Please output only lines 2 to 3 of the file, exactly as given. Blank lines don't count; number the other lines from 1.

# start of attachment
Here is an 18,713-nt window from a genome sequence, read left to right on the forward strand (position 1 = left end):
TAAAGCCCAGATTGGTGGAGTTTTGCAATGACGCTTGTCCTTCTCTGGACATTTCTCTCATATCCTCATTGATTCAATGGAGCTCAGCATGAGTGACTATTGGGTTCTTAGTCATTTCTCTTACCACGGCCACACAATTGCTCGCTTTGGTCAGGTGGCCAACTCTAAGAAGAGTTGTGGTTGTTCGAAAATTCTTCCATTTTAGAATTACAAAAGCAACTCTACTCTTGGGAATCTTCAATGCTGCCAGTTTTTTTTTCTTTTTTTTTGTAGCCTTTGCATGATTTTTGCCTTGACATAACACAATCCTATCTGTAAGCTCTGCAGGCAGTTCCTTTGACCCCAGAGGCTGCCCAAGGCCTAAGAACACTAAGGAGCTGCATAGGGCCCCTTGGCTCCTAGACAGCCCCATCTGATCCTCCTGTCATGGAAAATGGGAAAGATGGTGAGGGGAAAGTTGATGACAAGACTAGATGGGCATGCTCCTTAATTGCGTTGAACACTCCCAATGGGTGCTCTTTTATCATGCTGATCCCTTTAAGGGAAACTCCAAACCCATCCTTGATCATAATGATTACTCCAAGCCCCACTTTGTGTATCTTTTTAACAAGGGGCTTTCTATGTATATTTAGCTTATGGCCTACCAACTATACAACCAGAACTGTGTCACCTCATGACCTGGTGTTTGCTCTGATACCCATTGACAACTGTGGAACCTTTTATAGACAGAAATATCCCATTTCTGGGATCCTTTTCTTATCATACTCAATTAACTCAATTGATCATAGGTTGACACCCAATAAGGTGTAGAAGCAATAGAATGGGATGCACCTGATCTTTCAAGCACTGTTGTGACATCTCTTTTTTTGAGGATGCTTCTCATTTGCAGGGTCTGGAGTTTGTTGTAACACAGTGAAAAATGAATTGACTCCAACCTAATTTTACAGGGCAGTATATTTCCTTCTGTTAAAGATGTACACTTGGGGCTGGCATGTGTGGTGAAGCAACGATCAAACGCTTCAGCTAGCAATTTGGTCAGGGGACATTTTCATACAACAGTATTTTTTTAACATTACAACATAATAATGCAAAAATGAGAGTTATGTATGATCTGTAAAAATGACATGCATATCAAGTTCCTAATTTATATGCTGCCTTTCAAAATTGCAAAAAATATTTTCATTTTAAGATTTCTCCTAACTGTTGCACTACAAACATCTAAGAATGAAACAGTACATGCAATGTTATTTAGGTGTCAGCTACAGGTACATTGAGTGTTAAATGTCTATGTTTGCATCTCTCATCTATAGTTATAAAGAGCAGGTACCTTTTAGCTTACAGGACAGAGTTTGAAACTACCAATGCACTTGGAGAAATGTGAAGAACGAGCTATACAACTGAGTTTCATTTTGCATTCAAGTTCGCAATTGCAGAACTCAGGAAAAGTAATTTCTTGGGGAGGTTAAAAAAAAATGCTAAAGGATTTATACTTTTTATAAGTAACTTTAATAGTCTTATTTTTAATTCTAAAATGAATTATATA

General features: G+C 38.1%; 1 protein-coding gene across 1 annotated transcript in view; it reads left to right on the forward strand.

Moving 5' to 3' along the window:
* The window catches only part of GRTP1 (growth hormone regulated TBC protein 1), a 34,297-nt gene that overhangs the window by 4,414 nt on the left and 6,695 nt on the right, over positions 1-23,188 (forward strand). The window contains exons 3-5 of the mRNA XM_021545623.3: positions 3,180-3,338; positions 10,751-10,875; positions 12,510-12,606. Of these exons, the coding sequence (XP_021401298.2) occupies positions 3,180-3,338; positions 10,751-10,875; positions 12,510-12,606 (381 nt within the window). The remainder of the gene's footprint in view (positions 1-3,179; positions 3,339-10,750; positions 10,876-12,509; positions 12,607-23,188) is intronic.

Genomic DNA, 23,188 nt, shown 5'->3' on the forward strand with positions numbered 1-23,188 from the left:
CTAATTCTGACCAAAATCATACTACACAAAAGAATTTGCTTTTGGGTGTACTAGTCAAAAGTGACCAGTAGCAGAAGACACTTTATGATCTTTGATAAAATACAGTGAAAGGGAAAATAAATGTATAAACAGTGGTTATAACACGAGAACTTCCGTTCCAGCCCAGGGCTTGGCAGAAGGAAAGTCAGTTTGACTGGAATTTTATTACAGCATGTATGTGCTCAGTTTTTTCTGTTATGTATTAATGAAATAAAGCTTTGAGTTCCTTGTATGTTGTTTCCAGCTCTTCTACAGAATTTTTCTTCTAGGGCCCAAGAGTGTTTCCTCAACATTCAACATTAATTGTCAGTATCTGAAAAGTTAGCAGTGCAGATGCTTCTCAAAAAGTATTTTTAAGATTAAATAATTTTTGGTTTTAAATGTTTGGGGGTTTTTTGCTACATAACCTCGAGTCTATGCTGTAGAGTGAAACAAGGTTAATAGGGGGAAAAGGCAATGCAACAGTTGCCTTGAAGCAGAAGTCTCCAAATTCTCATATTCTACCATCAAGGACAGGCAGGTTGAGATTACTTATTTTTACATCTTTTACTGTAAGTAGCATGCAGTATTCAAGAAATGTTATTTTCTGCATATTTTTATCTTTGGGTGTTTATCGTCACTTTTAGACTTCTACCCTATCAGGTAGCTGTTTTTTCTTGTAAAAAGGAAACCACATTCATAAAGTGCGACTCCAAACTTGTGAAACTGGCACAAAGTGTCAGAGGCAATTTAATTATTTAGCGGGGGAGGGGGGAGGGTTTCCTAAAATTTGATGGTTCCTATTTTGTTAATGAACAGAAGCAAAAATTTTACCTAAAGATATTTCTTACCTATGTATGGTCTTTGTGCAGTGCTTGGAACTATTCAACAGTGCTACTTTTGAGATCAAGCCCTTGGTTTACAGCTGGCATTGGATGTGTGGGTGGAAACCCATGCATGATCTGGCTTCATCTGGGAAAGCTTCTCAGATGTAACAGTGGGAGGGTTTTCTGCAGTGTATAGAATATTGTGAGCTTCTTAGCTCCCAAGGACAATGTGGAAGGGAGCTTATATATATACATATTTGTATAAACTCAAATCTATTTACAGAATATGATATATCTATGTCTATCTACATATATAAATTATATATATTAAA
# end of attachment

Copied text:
TAAAGCCCAGATTGGTGGAGTTTTGCAATGACGCTTGTCCTTCTCTGGACATTTCTCTCATATCCTCATTGATTCAATGGAGCTCAGCATGAGTGACTATTGGGTTCTTAGTCATTTCTCTTACCACGGCCACACAATTGCTCGCTTTGGTCAGGTGGCCAACTCTAAGAAGAGTTGTGGTTGTTCGAAAATTCTTCCATTTTAGAATTACAAAAGCAACTCTACTCTTGGGAATCTTCAATGCTGCCAGTTTTTTTTTCTTTTTTTTTGTAGCCTTTGCATGATTTTTGCCTTGACATAACACAATCCTATCTGTAAGCTCTGCAGGCAGTTCCTTTGACCCCAGAGGCTGCCCAAGGCCTAAGAACACTAAGGAGCTGCATAGGGCCCCTTGGCTCCTAGACAGCCCCATCTGATCCTCCTGTCATGGAAAATGGGAAAGATGGTGAGGGGAAAGTTGATGACAAGACTAGATGGGCATGCTCCTTAATTGCGTTGAACACTCCCAATGGGTGCTCTTTTATCATGCTGATCCCTTTAAGGGAAACTCCAAACCCATCCTTGATCATAATGATTACTCCAAGCCCCACTTTGTGTATCTTTTTAACAAGGGGCTTTCTATGTATATTTAGCTTATGGCCTACCAACTATACAACCAGAACTGTGTCACCTCATGACCTGGTGTTTGCTCTGATACCCATTGACAACTGTGGAACCTTTTATAGACAGAAATATCCCATTTCTGGGATCCTTTTCTTATCATACTCAATTAACTCAATTGATCATAGGTTGACACCCAATAAGGTGTAGAAGCAATAGAATGGGATGCACCTGATCTTTCAAGCACTGTTGTGACATCTCTTTTTTTGAGGATGCTTCTCATTTGCAGGGTCTGGAGTTTGTTGTAACACAGTGAAAAATGAATTGACTCCAACCTAATTTTACAGGGCAGTATATTTCCTTCTGTTAAAGATGTACACTTGGGGCTGGCATGTGTGGTGAAGCAACGATCAAACGCTTCAGCTAGCAATTTGGTCAGGGGACATTTTCATACAACAGTATTTTTTTAACATTACAACATAATAATGCAAAAATGAGAGTTATGTATGATCTGTAAAAATGACATGCATATCAAGTTCCTAATTTATATGCTGCCTTTCAAAATTGCAAAAAATATTTTCATTTTAAGATTTCTCCTAACTGTTGCACTACAAACATCTAAGAATGAAACAGTACATGCAATGTTATTTAGGTGTCAGCTACAGGTACATTGAGTGTTAAATGTCTATGTTTGCATCTCTCATCTATAGTTATAAAGAGCAGGTACCTTTTAGCTTACAGGACAGAGTTTGAAACTACCAATGCACTTGGAGAAATGTGAAGAACGAGCTATACAACTGAGTTTCATTTTGCATTCAAGTTCGCAATTGCAGAACTCAGGAAAAGTAATTTCTTGGGGAGGTTAAAAAAAAATGCTAAAGGATTTATACTTTTTATAAGTAACTTTAATAGTCTTATTTTTAATTCTAAAATGAATTATATA

General features: G+C 38.1%; 1 protein-coding gene across 1 annotated transcript in view; it reads left to right on the forward strand.